The Corporation As A Lifeform

It is agreed^ that life on Earth started with single cells, around 4 billion years ago. After a very, very long time, roughly 2 billion later, multicellular life appeared. This followed a catastrophic event called the Great Oxidation Event^ (GOE). But what was catastrophic for others was a gift for us. Without the oxygen created during the GOE, we wouldn’t have been here. Multicellular life brought a plethora of evolutionary advantages and soon enough, dominant lifeforms were born. Living longer, stronger and, most importantly, smarter.

So what does this have to do with corporations, capitalism and the stock market? As I’ll show, quite a lot. The current market ecosystem^ is a place where companies undergo natural selection. But unlike the past 4 billion years, the evolution of our economic organisms is supercharged, almost out of control – this, unfortunately, sometimes comes with a steep cost for our environment^ and current social structures.

But what if a new breed of corporation triggers a financial chain reaction (like the GOE), wiping out most of its competition? Already, a new generation of companies is starting to take shape. And, as new ways to apply technology are found, the chance of a new business model emerging is much greater. Capitalism is bound to evolve^.

Take a look from (very) high above

Let’s zoom out at the level where we, individual humans, can be seen as cells, while our various social structures can be seen as multicellular organisms. From this high up, the corporation is a multicellular organism comprised of humans. A nation-state or ethnic group can also be seen in the same way, but as I will show, the corporation has many more behaviors similar to lifeforms than other social structures do.

First of all, companies evolve at a much faster pace than any other previous social structure. Similar to most complex organisms, in a company we can find groups of cells with different roles. In this case, the cells are humans with different education and skills – including the skill of using advanced tools, which are themselves evolving rapidly. The evolution of our tools is very important, because this is precisely what supercharges the current evolutionary cycle. Not only do we evolve, but so does all our technological ecosystem.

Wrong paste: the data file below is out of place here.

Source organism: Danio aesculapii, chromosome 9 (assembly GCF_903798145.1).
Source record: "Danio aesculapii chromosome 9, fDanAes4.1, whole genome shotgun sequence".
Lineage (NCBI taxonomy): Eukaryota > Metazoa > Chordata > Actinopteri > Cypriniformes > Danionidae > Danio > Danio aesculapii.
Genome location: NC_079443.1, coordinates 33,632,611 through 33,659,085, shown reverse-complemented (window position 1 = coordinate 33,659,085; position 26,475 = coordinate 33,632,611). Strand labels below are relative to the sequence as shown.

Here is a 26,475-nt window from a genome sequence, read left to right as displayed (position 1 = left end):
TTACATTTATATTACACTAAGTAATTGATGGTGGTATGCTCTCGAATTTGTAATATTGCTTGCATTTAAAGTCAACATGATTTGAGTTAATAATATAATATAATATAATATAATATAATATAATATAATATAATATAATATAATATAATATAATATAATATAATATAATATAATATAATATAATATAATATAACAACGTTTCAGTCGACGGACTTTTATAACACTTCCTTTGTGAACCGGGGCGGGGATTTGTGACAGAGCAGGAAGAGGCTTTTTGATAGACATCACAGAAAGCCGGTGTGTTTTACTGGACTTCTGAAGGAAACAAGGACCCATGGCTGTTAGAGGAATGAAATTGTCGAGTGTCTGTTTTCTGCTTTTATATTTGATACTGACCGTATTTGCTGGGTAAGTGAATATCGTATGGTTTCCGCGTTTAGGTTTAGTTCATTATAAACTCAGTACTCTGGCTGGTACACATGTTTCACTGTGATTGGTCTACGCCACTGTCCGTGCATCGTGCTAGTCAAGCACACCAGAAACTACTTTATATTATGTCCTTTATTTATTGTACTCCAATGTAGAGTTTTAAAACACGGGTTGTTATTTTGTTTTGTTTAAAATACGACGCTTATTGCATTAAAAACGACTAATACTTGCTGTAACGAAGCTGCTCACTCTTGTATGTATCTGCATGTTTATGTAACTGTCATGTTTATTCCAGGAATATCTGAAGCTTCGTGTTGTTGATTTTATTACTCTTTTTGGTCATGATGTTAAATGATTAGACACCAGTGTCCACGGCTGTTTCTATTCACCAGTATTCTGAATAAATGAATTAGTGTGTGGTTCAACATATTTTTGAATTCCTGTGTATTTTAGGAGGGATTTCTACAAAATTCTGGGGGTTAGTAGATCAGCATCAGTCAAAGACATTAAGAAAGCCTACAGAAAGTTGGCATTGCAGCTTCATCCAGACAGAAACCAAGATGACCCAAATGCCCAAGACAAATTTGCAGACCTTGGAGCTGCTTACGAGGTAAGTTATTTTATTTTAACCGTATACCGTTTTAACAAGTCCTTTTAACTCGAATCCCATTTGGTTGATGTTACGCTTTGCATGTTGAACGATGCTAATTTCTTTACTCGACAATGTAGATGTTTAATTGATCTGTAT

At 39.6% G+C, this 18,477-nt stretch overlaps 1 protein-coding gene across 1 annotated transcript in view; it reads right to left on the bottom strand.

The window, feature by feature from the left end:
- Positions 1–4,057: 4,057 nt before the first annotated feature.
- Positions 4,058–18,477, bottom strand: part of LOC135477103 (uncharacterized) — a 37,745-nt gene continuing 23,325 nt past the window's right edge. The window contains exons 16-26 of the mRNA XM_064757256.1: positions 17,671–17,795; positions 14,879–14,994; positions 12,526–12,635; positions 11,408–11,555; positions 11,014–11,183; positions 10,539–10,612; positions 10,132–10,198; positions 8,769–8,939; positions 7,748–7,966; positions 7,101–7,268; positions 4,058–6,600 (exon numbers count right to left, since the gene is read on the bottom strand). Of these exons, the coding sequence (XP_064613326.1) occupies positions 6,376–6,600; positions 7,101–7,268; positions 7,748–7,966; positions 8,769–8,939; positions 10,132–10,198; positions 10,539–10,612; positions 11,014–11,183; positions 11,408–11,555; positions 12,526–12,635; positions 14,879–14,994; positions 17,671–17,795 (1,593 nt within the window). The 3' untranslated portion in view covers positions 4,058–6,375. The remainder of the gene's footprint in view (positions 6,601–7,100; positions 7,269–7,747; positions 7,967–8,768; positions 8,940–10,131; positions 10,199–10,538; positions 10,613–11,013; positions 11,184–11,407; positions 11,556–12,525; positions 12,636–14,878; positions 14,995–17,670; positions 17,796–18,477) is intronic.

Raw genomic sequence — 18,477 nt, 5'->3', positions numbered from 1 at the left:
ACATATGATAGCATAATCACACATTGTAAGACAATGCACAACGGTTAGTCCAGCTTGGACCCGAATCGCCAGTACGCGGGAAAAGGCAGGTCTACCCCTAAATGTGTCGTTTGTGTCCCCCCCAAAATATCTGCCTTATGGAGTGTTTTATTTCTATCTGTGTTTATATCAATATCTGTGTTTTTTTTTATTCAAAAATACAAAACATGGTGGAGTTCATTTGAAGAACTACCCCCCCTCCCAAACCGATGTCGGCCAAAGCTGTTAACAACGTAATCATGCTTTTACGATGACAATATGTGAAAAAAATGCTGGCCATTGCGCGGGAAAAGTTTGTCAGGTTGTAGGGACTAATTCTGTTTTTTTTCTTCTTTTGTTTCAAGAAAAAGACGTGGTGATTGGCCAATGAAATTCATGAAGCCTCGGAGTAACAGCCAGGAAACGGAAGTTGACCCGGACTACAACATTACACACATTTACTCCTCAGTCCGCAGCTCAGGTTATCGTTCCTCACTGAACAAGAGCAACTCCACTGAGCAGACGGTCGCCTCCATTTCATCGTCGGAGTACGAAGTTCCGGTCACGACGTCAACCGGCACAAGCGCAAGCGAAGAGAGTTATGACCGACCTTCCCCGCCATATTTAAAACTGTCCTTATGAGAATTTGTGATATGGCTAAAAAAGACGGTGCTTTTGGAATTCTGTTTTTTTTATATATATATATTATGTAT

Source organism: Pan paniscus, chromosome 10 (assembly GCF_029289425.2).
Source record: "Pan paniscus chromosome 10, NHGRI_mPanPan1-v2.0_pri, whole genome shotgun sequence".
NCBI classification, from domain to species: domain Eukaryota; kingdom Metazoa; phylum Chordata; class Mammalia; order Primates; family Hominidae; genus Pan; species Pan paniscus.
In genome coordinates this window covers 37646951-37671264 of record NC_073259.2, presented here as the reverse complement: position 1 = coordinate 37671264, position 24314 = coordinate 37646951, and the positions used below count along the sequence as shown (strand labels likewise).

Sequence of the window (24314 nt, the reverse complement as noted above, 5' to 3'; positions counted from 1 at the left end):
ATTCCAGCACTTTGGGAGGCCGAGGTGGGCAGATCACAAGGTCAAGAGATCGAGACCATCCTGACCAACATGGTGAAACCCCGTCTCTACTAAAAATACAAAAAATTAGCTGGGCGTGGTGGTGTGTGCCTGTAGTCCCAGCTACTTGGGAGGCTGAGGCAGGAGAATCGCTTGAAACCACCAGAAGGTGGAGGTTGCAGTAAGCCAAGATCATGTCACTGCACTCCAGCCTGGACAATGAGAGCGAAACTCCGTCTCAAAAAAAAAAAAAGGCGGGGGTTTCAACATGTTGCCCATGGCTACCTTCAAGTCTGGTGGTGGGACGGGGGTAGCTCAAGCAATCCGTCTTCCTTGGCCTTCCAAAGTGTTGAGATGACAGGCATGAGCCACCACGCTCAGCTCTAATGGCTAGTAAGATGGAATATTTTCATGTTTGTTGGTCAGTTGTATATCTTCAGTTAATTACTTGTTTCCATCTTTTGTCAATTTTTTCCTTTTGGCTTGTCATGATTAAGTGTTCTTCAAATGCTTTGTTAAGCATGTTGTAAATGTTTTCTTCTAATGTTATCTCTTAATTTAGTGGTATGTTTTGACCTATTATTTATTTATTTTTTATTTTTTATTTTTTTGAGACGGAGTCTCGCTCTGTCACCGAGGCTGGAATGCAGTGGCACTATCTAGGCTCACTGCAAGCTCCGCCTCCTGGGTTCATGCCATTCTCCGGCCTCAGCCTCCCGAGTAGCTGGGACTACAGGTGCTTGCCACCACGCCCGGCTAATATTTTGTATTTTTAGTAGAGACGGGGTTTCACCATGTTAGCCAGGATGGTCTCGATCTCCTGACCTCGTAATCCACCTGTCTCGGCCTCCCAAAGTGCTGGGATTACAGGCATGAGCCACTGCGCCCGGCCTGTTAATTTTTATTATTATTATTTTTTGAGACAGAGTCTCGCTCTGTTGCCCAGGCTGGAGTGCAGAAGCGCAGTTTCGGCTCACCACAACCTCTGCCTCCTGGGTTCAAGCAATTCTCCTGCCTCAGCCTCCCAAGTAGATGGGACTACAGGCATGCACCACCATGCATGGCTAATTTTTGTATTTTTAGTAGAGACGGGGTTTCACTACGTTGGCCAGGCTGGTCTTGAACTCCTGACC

This new form of life has appeared for the same reasons why multicellular organisms thrive. The same natural laws of evolution apply: there are many advantages just waiting to be applied due to the synergies between different types of cellular organization. Think of departments in a company as specialized tissues in a body. Think of different technologies as new means of acting on information and generating survival-value for the company.

Corporations are good at inventing new tools. They do so for the same “survival of the fittest” reason as any other lifeform. The only problem is that we humans are evolving slower than our tools^. As our technology skyrockets, so does the risk of catastrophic events, accidental or otherwise.

Capitalism and the stock market

Capitalism is fueled by an extremely strong impetus to produce more. This primal urge is one of the chief motivators for researching new technologies. The problem with this all-consuming focus is that anything that does not create profit (immediate or forecasted) is disregarded.

The superpower of capitalism seems to be the creation of new meta-lifeforms: economic entities that absorb human capital and create other forms of capital, usually in the form of material goods and technological advances. These technological advances allow capitalism to perfect the entities it creates.

As an evolutionary driver, capitalism is pretty damn good. The problem is that this early 21st century capitalism is obsessed with numbers in fake currencies. The fact is that capital takes many other forms: brain capital, ideological capital, ideation capital and even emotional capital.